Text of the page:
Sunday, December 19, 2010
Business ethics more culturally significant than CSR ... but not everywhere
'Business ethics' and "corporate social responsibility" are two terms that are often used interchangeably, but at the same time represent somewhat different lenses on business practice. Ethics, of course, is always concerned with norms and values, and is basically about what is right and wrong. CSR on the other hand may be about these things, but doesn't have to be - lots of people take a purely economic or strategic approach to CSR without any real consideration of the normative dimensions. CSR is also, as might be expected, a lot more business-friendly than business ethics. In fact, people often tend to use CSR when they're talking about the good things companies are doing, and business ethics (or a lack of them) when talking about the bad things they do. There are other differences too, but we'll save the definitional niceties for another day.
The point is that the term you use is not always just arbitrary. And the two have a very different heritage even if they have broadly similar concerns. As a professor of business ethics (Crane) and a professor of corporate social responsibility (Matten), and co-authors of textbooks on both subjects, we often get asked which is the most important, which is the most popular subject at university, and why we do we need more than one term to describe the same thing? So we were pleased to discover the new gizmo from Google that lets you easily and quickly do a simple analysis of the cultural significance of different words and phrases. The Ngram viewer from Google Labs plots the incidence of specific terms over the last 200 years in more than 5 million digitally scanned fiction and non-fiction books. It may not let you do anything very sophisticated from a research point of view, but it is incredibly easy and fun to use.
So we plugged "business ethics", "corporate social responsibility" in, and for good measure added "corporate responsibility" and "sustainable business". The results, shown above, relate to books published in English from 1900 to 2008 (the last year provided by the data). As you can see, CSR only really emerged post 1960, whilst business ethics has enjoyed more than a century of cultural dominance, with particular peaks around the crash and depression of 1929-1930, and the financial scandals of 2000. And CR was actually a preferred term to CSR in books until around 2001.
By the looks of things, the dominance of business ethics could be coming to an end though. CSR and corporate responsibility have become increasingly more used - especially in the last decade which has seen an exponential growth in their incidence. Saying that, we'll see if the most recent financial scandals see another resurgence of business ethics post 2008 as the last data points on the graphs might seem to suggest.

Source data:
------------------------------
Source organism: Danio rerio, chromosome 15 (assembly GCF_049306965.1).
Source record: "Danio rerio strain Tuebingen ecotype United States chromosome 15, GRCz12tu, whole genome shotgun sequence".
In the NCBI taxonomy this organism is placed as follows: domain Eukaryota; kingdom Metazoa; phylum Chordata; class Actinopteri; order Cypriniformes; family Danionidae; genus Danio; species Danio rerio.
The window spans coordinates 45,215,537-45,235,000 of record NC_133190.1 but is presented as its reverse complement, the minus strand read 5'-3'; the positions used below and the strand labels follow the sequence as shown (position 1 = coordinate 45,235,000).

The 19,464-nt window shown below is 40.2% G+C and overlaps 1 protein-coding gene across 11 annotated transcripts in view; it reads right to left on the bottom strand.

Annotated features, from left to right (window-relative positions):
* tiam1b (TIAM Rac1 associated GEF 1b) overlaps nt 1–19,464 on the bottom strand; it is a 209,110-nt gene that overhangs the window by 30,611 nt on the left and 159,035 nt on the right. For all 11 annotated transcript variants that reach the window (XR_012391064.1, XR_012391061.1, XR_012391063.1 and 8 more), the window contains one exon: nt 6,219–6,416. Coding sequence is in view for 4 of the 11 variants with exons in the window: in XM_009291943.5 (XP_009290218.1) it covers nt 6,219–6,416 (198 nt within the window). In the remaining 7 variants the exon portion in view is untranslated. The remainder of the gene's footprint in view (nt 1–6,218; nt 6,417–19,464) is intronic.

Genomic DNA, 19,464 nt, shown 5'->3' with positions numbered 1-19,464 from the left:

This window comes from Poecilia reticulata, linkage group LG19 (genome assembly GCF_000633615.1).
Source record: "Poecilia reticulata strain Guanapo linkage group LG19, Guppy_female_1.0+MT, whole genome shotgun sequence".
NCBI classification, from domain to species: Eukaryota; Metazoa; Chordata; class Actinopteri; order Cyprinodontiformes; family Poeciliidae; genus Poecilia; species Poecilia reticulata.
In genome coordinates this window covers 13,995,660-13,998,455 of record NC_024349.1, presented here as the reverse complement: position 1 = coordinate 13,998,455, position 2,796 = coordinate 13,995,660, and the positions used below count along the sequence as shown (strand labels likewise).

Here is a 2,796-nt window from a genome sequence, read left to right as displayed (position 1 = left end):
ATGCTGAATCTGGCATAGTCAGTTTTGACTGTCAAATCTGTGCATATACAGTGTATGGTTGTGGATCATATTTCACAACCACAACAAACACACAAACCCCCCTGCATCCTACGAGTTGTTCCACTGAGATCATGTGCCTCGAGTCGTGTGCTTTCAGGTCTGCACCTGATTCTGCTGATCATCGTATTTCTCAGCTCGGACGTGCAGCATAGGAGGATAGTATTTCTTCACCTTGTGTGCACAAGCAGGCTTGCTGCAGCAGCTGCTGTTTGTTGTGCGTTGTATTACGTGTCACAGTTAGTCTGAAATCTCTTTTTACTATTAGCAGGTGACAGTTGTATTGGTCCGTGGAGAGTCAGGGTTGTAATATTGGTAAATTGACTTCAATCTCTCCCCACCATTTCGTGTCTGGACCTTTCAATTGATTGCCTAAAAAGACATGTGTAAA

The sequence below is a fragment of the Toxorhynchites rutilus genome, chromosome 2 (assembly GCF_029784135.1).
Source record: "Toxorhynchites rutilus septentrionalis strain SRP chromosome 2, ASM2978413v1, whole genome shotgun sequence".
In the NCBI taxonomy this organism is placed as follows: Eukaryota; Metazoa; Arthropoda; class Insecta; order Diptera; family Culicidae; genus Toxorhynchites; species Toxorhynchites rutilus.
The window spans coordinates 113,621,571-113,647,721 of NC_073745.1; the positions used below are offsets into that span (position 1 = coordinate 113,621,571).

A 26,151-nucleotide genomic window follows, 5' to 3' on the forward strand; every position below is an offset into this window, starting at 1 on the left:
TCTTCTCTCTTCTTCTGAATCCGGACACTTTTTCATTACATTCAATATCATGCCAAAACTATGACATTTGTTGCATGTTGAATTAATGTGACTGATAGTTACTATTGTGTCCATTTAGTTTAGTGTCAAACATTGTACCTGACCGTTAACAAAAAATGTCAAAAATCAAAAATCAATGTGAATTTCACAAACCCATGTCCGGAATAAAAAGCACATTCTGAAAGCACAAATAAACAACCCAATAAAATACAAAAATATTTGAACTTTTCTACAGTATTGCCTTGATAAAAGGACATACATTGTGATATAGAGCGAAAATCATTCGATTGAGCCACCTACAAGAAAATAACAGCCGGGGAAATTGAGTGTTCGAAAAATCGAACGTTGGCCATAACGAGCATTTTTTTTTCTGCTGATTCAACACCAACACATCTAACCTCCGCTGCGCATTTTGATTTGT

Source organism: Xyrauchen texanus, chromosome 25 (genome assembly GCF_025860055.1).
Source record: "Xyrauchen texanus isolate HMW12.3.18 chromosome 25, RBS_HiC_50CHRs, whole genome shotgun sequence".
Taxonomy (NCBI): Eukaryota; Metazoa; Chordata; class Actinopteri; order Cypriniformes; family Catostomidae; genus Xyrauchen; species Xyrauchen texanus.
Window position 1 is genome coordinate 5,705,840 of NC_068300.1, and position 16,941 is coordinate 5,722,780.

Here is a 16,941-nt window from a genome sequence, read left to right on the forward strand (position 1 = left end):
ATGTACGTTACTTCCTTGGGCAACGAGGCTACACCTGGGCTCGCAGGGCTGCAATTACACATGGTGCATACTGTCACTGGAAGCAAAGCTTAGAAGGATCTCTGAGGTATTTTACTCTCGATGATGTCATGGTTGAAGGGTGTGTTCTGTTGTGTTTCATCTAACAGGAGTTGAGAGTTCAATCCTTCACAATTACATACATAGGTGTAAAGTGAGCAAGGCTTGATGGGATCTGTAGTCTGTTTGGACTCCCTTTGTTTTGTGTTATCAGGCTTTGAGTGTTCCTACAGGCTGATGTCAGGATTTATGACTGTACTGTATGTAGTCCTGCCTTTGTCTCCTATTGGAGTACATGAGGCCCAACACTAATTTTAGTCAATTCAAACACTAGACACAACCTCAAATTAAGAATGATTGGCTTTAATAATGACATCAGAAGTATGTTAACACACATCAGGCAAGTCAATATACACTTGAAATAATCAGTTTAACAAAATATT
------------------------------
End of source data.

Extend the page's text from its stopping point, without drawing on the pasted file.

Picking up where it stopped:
An interesting feature of the tool is that you can distinguish between books published in English in the US and books published in English in the UK (as well as books published in non-English languages). And here, we were intrigued to see that in UK publications, CSR has already overtaken business ethics as you can see in the graph below.
In fact, in UK books, business ethics in general has not achieved anything like the cultural significance it appeared to in the first graph. Until the early1980s corporate responsibility was actually the dominant term.
Looking then to US books (see below), we can see that it is here that business ethics particularly stands out - albeit with a mid 1970s blip when corporate responsibility overtook it. Even as late as 2008, business ethics still dominates by quite a gap, although this is clearly narrowing over time.
The US emphasis on individual ethics versus the European focus on system-level responsibilities is something we've discussed at some length in our Business Ethics textbook. Plus the UK has been very much at the vanguard of the CSR movement. So these graphs don't come as a complete surprise. Still, it's interesting to see the data set out so starkly. That said, there are clearly some limitations to the Ngram methodology, as has been widely discussed. Still, there is clearly food for thought in here. And, of course, we're sure there are a whole lot of other corporate responsibility analyses that can be conducted with the tool. Do let us know of any interesting ones you come across.